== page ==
finagling favorites.

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I’m home. Home! It’s been since last Christmas, and I couldn’t be happier to be, finally, at home. I imagined this as a working vacation, where I would hole up in my parents’ house and write my papers. But it’s far too luxurious to be home – there are a million things that I’d rather be doing, so I have done them. And not worked so much. Unfortunately I arrived home still sick, so I haven’t been able to do some of the hikes I had imagined, either – no Moosilauke, no Presidentials. But there have been beautiful quiet moments on the hill behind my house, at the Skiway and Pinnacle, and out at Trout Pond (above), where I took my friend Rosalie for the first time. My aged Australian shepherd, Bravo, found his short little legs again and was running joyfully back and forth ahead of us. Rosalie laughed at his bobbed tail bouncing up and down as he bounded along. I love, so much, being home.

I was worried that I would arrive after the best of fall had already said goodbye, but apparently it has been an unusually temperate autumn here in New England. So there are still some beautiful leaves, and some warm sunny days that retreat into freezing clear nights. The full moon loomed over the hills during that first week. I picked pumpkins at a pumpkin patch and marveled at beautiful apples. I wished my friend Sean luck as he headed out to his tree stand in his very first season of bow-hunting; I commiserated with my friend Tim when he ended up chest-deep in the muck of Little Hosmer Pond while retrieving a duck. When Bravo and I go for a walk, he wears a bright orange vest that he comically despises. The horses are getting shaggy and unkempt as they begin to grow their winter coats.

It is fall.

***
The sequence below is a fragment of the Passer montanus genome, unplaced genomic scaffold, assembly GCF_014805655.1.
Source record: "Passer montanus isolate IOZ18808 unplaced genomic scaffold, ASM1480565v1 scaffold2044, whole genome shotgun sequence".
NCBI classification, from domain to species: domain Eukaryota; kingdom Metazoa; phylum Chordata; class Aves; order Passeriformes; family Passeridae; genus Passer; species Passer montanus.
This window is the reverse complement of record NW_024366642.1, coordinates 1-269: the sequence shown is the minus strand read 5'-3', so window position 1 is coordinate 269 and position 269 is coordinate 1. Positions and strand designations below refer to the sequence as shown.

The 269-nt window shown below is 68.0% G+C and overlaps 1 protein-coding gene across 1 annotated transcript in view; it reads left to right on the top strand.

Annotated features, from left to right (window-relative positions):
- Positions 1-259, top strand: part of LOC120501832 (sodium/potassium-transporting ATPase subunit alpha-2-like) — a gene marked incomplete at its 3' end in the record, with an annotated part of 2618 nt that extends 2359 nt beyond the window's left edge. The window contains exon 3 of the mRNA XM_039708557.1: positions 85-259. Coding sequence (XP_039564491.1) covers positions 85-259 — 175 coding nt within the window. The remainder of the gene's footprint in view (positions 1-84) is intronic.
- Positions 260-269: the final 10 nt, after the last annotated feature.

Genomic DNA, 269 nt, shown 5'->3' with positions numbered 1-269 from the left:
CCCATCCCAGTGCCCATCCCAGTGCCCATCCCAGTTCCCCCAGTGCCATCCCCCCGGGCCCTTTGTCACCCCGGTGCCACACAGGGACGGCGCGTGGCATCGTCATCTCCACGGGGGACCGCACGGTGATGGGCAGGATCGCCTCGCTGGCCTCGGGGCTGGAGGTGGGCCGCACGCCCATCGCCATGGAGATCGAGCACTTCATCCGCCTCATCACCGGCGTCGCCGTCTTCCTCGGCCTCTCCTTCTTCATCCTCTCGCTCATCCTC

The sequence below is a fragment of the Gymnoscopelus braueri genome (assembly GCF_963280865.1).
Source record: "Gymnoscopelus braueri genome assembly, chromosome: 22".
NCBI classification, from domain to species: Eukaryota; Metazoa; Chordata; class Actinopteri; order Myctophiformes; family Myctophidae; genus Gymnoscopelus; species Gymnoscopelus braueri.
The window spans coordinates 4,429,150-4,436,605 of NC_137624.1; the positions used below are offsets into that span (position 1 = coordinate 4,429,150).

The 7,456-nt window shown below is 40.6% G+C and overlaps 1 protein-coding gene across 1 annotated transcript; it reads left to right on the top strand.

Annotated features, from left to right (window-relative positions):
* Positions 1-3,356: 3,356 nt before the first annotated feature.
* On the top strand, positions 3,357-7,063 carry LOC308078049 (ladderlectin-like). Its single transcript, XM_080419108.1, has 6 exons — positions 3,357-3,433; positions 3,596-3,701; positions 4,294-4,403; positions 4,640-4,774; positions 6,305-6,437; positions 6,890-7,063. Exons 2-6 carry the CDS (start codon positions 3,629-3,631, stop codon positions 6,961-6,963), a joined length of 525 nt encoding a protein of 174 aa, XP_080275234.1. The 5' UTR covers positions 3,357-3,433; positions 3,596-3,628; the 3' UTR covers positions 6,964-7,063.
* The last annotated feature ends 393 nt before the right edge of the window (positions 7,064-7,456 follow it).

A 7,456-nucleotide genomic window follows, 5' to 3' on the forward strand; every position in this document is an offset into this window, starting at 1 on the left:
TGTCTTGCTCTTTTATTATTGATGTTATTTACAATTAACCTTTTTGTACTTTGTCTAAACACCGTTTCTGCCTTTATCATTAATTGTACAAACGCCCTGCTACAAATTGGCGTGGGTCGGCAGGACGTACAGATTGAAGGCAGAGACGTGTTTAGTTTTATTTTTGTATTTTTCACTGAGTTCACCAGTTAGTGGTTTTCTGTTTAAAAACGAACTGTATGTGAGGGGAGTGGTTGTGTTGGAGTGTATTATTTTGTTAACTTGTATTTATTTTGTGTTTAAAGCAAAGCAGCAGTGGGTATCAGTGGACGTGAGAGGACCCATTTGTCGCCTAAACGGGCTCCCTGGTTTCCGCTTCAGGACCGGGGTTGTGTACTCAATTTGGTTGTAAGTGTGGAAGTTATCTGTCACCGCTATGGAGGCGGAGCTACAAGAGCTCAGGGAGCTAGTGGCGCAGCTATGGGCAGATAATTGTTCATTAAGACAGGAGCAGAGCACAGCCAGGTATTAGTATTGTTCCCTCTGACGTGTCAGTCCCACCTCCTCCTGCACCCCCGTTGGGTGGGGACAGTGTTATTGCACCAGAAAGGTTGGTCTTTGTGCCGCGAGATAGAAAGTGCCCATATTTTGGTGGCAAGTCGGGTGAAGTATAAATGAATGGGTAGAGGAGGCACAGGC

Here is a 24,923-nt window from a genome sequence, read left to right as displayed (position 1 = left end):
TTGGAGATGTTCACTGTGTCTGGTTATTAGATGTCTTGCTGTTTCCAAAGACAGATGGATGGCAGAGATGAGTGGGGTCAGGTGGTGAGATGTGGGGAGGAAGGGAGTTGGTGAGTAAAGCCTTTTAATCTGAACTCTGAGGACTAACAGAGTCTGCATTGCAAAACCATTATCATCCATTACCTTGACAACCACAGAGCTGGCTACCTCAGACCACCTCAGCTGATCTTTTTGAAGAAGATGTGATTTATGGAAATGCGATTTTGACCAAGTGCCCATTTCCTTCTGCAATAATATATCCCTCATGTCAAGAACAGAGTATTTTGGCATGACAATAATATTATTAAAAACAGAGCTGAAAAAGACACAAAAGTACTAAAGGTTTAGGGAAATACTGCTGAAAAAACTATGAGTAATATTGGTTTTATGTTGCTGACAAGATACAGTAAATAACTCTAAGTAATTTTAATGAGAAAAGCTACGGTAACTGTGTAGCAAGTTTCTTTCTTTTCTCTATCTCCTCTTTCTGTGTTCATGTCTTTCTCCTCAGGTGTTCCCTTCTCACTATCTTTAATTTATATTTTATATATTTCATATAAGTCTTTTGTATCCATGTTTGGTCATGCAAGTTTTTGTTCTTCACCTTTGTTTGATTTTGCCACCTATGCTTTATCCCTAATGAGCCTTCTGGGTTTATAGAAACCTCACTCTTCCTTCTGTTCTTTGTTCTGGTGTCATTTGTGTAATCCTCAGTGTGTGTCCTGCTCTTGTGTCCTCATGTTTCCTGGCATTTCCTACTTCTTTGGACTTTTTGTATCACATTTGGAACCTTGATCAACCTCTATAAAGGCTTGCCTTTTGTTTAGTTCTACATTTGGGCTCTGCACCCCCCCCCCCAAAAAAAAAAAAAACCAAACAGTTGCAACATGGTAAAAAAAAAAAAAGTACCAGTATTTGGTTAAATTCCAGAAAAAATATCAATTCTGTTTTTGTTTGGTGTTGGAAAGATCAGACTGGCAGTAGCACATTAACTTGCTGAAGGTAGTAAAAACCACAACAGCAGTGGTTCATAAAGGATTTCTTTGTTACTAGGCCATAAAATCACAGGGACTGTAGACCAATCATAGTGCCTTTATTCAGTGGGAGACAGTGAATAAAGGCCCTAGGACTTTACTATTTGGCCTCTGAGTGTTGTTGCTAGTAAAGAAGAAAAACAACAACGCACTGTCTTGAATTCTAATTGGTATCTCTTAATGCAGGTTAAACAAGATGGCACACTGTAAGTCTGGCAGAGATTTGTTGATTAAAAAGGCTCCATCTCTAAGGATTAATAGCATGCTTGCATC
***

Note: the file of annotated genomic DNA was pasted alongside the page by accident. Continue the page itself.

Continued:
One night I wanted to make dessert for my parents, even though we’re all eating less these days and often eschew the treat. I settled on an apple and pecan tart recipe from Florence Fabricant. In a more rotund world, I’d make an apple pie one night and a pecan pie another night, but we don’t need that at this point. Instead, the recipe combines the two, along with a lot of maple syrup. God, I have missed maple syrup. The tart turned out to be incredibly tasty and an extremely classy way to combine two favorites. As always, Flofab is right. We ate half the darn thing the first night.

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Apple Pecan Tart

adapted from Florence Fabricant / New York Times

1 1/3 cups all-purpose flour, plus more for rolling

1 tablespoon granulated sugar

1/2 teaspoon salt

10 tablespoons cold unsalted butter

1 large egg yolk + 2 large eggs

4 tablespoons ice water

2 medium tart apples, peeled, cored and sliced

2 tablespoons light brown sugar

1 1/2 cups coarsely chopped pecans

2/3 cup maple syrup

1 teaspoon vanilla extract

Make the crust: preheat the oven to 400 degrees and grease a 10-inch fluted tart pan. Combine the flour, sugar, and salt in a bowl and mix until blended. Add 8 tablespoons of the butter, cut into cubes, and mix with your fingers until the pieces of butter and dough are the size of peas. Add the egg yolk to the ice water and then pour the liquid into the butter mixture, stirring slightly. The dough does not need to form a ball, just come together in a shaggy falling-apart mass. Turn it out onto a floured surface and roll. Place the crust in the tart pan and weigh it down with pie weights or dried beans. Bake ten minutes, then remove weights and prick the crust with a fork a few times. Put back in the oven for 20 more minutes.

While baking, make the filling: place the apples in a saucepan with the remaining two tablespoons of butter, and cook just a bit until they begin to soften up. Add the brown sugar and pecans and cook two more minutes. This should make a syrupy, sticky, delicious coating for everything. In a separate bowl, combine the 2 eggs, maple syrup, and vanilla.

Assemble the pie: When the crust is getting golden, pull it out of the over. Spread the apple and pecan mixture in the tart shell, then pour the egg and maple syrup filling on top. Put everything in the oven for 15 minutes, then turn the temperature down to 350 degrees and bake 25 more minutes. Be careful that the pecans on top do not burn.

Especially delicious with vanilla ice cream on top!

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